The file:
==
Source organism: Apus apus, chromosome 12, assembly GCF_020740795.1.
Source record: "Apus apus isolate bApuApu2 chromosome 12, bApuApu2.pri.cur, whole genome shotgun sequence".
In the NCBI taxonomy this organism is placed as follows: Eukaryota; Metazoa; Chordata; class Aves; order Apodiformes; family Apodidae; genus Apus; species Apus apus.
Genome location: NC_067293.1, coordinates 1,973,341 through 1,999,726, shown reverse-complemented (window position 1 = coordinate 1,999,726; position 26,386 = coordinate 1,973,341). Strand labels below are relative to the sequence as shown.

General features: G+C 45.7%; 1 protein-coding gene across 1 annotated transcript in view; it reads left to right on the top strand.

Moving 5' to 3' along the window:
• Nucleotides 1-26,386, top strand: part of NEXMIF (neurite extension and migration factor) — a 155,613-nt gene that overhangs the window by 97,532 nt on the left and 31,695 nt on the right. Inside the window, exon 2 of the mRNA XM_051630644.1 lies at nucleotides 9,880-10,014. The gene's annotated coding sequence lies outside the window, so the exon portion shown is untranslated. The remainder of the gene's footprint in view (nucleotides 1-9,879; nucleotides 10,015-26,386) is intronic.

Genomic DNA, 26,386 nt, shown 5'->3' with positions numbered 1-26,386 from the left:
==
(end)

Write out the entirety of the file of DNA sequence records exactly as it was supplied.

Source organism: Apus apus, chromosome 12, assembly GCF_020740795.1.
Source record: "Apus apus isolate bApuApu2 chromosome 12, bApuApu2.pri.cur, whole genome shotgun sequence".
In the NCBI taxonomy this organism is placed as follows: Eukaryota; Metazoa; Chordata; class Aves; order Apodiformes; family Apodidae; genus Apus; species Apus apus.
Genome location: NC_067293.1, coordinates 1,973,341 through 1,999,726, shown reverse-complemented (window position 1 = coordinate 1,999,726; position 26,386 = coordinate 1,973,341). Strand labels below are relative to the sequence as shown.

General features: G+C 45.7%; 1 protein-coding gene across 1 annotated transcript in view; it reads left to right on the top strand.

Moving 5' to 3' along the window:
• Nucleotides 1-26,386, top strand: part of NEXMIF (neurite extension and migration factor) — a 155,613-nt gene that overhangs the window by 97,532 nt on the left and 31,695 nt on the right. Inside the window, exon 2 of the mRNA XM_051630644.1 lies at nucleotides 9,880-10,014. The gene's annotated coding sequence lies outside the window, so the exon portion shown is untranslated. The remainder of the gene's footprint in view (nucleotides 1-9,879; nucleotides 10,015-26,386) is intronic.

Genomic DNA, 26,386 nt, shown 5'->3' with positions numbered 1-26,386 from the left: